It wasn’t that long ago that Brett Brown was forced to play Greg Monroe in Toronto for Game 7.
Brown was desperate to get anything out of a backup big. He used Monroe, who was picked up off the street late in the season. He used Boban Marjanovic and Amir Johnson, who were both played off the floor. Jonah Bolden was in the mix as well, but it was a tough spot for the 23-year-old rookie.
GM Elton Brand took over his post in September of last year, well after the team’s offseason moves were made. After that Game 7, he said he “wasn’t afforded that opportunity” to get the depth he would’ve liked — especially at center.
This past offseason was a clear indication that it wasn’t just talk. Brand was aggressive in stealing Al Horford away from the Celtics and signing veteran Kyle O’Quinn as an insurance policy.
Though it was more for the intention of having reinforcements to help with Embiid’s load management, the All-Star center’s two-game suspension will offer us another look at Brand’s backup plan.
“It's huge for the team to have that versatility to slide Al to a backup five,” Brand said to NBC Sports Philadelphia. “Kyle O'Quinn has played great. We're growing Jonah Bolden and even Norvel Pelle has been a surprise — he had five blocks in a quarter in preseason.
“So having that versatility, that ability to have a backup center so if Joel is not playing or needs a break or we’re subbing him — to have some talent, it bodes well for our squad because last year we went from top two defensively to off a cliff when Joel was out.”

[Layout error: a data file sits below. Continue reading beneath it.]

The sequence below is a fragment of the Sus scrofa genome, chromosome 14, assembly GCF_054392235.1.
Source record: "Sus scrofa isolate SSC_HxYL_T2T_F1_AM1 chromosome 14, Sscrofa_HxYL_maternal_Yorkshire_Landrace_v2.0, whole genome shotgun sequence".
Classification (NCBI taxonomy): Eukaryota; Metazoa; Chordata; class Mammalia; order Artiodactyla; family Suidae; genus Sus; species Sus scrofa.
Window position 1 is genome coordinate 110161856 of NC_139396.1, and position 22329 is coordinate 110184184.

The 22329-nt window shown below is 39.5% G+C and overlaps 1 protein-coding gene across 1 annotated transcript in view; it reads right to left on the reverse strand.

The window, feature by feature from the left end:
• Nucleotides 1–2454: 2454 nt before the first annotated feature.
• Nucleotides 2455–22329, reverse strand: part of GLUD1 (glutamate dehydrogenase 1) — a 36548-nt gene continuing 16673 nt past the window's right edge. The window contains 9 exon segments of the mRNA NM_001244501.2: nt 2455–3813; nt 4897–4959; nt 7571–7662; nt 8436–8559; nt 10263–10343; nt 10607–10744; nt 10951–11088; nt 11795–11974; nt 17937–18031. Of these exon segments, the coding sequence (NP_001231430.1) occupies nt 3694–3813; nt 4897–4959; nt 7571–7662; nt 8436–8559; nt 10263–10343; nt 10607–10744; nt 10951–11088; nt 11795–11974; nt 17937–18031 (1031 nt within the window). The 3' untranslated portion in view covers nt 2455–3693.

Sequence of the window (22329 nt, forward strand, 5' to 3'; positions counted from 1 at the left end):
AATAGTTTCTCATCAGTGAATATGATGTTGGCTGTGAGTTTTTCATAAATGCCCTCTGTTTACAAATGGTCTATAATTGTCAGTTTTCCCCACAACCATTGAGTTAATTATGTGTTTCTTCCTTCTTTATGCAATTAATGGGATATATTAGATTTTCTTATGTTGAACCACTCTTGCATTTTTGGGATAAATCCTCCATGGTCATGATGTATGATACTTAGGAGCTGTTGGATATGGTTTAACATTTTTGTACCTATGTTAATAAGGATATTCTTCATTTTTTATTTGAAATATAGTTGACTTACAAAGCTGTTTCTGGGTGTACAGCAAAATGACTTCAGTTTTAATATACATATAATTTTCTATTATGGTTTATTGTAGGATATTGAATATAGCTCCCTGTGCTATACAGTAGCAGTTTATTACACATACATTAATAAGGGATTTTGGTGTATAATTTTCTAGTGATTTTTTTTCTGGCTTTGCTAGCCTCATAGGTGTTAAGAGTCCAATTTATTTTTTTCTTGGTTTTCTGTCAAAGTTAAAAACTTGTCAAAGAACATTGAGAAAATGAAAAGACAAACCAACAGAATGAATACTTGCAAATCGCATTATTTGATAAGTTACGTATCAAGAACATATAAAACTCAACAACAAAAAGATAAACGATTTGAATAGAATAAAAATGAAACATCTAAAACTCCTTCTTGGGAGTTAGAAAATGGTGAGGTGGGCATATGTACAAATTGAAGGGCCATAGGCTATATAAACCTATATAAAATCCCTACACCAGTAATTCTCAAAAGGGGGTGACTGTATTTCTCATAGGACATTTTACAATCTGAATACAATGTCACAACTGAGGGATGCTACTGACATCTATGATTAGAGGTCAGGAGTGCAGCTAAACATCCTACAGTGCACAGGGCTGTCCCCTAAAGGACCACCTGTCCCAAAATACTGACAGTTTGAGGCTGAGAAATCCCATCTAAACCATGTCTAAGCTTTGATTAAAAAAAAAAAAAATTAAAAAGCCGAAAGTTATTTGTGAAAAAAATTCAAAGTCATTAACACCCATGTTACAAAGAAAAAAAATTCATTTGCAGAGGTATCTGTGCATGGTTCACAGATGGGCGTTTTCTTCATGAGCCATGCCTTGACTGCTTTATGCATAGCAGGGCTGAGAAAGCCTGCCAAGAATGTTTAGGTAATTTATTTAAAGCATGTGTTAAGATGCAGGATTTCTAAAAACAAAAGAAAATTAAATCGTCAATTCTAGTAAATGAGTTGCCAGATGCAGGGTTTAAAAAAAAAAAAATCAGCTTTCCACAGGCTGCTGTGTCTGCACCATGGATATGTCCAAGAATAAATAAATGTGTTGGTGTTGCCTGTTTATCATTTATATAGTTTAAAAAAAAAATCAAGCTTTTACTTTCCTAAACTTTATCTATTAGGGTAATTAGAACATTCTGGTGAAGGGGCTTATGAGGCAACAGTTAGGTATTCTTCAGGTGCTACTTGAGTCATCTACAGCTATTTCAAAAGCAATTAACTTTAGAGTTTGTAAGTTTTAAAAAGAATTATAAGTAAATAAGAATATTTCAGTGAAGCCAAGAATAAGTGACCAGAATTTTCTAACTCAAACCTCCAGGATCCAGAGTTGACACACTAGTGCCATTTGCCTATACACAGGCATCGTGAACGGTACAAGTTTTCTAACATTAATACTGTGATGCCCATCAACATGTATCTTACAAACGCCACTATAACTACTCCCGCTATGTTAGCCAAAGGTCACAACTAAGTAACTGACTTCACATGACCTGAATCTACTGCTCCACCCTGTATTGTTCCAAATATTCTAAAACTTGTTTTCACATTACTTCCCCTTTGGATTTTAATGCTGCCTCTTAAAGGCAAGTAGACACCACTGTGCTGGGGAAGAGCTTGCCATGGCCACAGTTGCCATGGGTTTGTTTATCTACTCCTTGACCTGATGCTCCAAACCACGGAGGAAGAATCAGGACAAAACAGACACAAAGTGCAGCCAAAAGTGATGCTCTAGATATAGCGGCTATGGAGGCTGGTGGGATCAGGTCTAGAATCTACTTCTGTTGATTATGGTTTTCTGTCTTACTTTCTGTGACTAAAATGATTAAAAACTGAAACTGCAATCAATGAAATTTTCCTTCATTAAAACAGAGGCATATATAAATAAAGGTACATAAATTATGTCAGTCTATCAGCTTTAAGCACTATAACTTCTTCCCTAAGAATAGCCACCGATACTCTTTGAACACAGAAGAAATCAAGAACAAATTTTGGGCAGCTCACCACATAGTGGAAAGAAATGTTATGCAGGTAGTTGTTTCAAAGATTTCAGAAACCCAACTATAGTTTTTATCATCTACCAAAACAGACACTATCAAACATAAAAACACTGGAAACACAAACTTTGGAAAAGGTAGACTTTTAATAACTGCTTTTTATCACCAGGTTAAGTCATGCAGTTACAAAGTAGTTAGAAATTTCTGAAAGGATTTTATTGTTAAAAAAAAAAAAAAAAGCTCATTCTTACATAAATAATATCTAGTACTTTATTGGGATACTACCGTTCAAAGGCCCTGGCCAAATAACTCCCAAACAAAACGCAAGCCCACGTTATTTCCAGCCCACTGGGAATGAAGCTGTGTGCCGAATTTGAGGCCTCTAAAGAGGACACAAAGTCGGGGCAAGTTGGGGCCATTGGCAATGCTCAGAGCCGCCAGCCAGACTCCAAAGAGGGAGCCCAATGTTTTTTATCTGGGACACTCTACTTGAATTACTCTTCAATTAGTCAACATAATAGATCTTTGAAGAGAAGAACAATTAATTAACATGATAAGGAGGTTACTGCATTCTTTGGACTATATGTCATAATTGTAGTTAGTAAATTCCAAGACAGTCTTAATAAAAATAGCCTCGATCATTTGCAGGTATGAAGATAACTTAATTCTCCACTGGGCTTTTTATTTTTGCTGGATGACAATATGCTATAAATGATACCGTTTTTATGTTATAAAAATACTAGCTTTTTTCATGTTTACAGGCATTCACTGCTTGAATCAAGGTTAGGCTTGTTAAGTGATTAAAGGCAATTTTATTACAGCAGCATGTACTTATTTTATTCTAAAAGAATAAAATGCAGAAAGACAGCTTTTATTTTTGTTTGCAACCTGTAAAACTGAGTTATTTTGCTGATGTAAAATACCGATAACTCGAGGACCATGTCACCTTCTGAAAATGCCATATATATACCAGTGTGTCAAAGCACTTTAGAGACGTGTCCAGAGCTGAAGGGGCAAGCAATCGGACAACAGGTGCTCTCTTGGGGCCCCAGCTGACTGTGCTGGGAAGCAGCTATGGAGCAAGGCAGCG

While Bolden and Pelle are intriguing developmental players, it’s really all about Horford and O’Quinn.
The Sixers already won their first game without Embiid in Detroit while the big man was nursing an ankle sprain. Yes, they were up big when Embiid was ejected Wednesday night, but they were able to clamp down after the Timberwolves went on a run and closed the game out.
"It's much tougher,” Horford said postgame Wednesday about playing without Embiid. “But I do believe that we rallied and we understood that they weren't going to go away. They cut it to like 14, 12, and it was one of those things where we had to tighten it back up again. Just had to make sure that we kept making plays. I'll definitely go back and look on film and see things that we could have done better, but I believe there was a sense of urgency from our group, like, 'Hey, we can't relax. We have to close this game out.'"
On most nights, Horford won’t stand out on the stat sheet. He hauled in 16 rebounds against Minnesota and put up 23 points in the win in Detroit, but that’s generally not where his presence is felt.
The same can be said for O’Quinn — although his assist numbers in the preseason were surprisingly impressive (4.2 assists in 11.8 minutes per game). He played just four minutes in the fourth quarter on opening night when both Embiid and Horford got into foul trouble. O’Quinn was able to come off the bench cold and give Brown solid minutes and help preserve a win.
While the rim protection drops off a bit, you could make the argument that the team’s pick-and-roll defense — a huge sore spot in recent years — improves with Horford because of his mobility, savvy and ability to communicate.
Even as the Sixers have posted the best defensive rating in the NBA through four games, Horford still isn’t satisfied.
"The communication was good. It's still not great, to my standards,” Horford said. “We're still getting better as far as that goes. Our defense was good, the effort was there. We got a little sloppy, fouling a lot in the third, slowing the game down. So, we need to be better with that stuff."
Monroe is now playing overseas in Germany. Marjanovic finally got into his first game with the Mavericks in a loss Friday night. Johnson is out of the league.
With all due respect to them, the Sixers are now in much better hands when Joel Embiid doesn’t play.
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